1946. 326 pages. Paperback. Harcourt Brace.
[Image shown is from a different edition.]
From: I purchased this book.
For the challenge: Flashback Reading Challenge
In a nutshell:
Delta Wedding portrays the lives of a Mississippi Delta planter family in 1923 as they prepare for the wedding between their second eldest daughter, Dabney, and their overseer.
The Fairchild family, with nine children, is already large, but is made larger and even more chaotic with the arrival of extended family and their range of personalities. The viewpoint shifts throughout the book between various female characters, but mostly rests with Ellen Fairchild, the mother of those nine children; Laura, a young cousin whose mother has recently died; and Shelley, the oldest, unmarried Fairchild daughter.
Delta Wedding is a story driven not by plot but by characters, dialogue and a deep sense of place. I can often be bored when authors trot out dry descriptions of a room’s features. In Welty’s hands, descriptions of rooms and houses drip with atmosphere and are suffused with the human personalities that inhabit them.
A spready fern stood in front of the grate in summertime, with a cricket in it now, that nobody could do anything about . . . At the other end of the room the Victrola stood like a big morning-glory and there, laid with somebody’s game, was the card table Great-Grandfather also made out of his walnut trees when he cut his way in to the Yazoo wilderness. p. 21
The characters in Delta Wedding are best appreciated as an ensemble. Sure, I have my favorites, such as impish nine-year-old India and Shelley, the oldest daughter who keeps a journal. Forthright Aunt Tempe reminds me so much of certain people I know. The family is almost a character of its own, analyzed by themselves and by outsiders as a single entity. The Fairchilds, whose cotton plantations sustain a small town named after them, are self-absorbed when they are all together at the family home of Shellmound. It’s as if the outside world doesn’t exist and it is just their family. Woe to those perceived as outsiders by the family.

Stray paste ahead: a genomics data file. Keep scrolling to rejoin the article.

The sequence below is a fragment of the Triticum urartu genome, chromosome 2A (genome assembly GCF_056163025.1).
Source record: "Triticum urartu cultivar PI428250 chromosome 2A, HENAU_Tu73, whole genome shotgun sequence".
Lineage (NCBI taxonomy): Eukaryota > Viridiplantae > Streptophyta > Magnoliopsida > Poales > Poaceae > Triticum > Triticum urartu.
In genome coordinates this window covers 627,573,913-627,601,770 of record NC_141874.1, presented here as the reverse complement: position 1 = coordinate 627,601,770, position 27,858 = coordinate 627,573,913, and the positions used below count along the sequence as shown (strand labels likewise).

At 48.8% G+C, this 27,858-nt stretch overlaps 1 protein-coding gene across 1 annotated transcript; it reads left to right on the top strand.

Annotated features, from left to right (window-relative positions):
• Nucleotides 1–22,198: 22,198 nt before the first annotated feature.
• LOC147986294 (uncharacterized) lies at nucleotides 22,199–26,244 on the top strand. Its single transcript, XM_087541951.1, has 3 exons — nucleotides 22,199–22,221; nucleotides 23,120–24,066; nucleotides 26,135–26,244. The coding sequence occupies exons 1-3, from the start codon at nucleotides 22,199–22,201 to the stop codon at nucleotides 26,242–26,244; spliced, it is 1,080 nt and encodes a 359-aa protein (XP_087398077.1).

The dialogue, especially between large groups of people talking over each other, is lively and often humorous, with India getting some of the best lines.
These are the aspects that I adore about Delta Wedding, and what made it quite accessible when I first read and loved it as a senior in high school.
However, Delta Wedding can also be a difficult book at times. There are many passages where characters go into deep contemplation about their family, namely their Uncle George. Uncle George is the hero of the family who also seems to buck expectations the most, particularly with his marriage to the ‘low-born’ Robbie Reid, who has just left him when the story starts. To be honest, especially in this re-read, I got tired of all the ruminations about Uncle George. These often impenetrable descriptions of his motivations and relationships were sometimes hard to follow or be invested in.
Still, the complexity of the narrative means that there are always new layers and aspects to consider in each re-read of the book.
For instance, this time around, I was particularly fascinated by the book’s depiction of the family’s black servants. The black characters are present in most of the scenes, an integral part of the ensemble in terms of conversation and events. However, as a writer named Tess Taylor aptly put in this essay, none of the white characters “see” black people. The characters contemplate the motivations of the other family members, but never, that I can recall, on the servants who are in such close and constant proximity. One character orders a young black girl out of a shelter into the hot sun, so that she herself can rest in the shelter. Shelley witnesses the overseer using violence on a black field hand to assert his authority, but thinks little of it later. Ellen is perturbed when a servant disagrees with her about roses.
Of course, these attitudes are consistent with the setting of the novel. Still, even the writing, not just the characters, seems to leave the interracial dynamics unexamined. It seems to beg for a passage or section that illuminates one or more of the servants’ perspective. As it was, I liked to read the comments made by the black servants to the family and speculate on my own about they really meant. For those who have read this book, I definitely would be interested in hearing your thoughts on this subject.
As mentioned earlier, I first read Delta Wedding in high school when I picked Eudora Welty for an AP English author project. As part of this project, I also read her books The Robber Bridegroom, The Optimist’s Daughter, Losing Battles and some of her short stories. Delta Wedding was by far my favorite. I’ve found that Delta Wedding is a very rewarding book to re-read, as there are so many layers to explore. I like how important revelations in the book are rarely telegraphed, but rather tucked in here and there for discovery and re-discovery. I’ll be returning to this book again.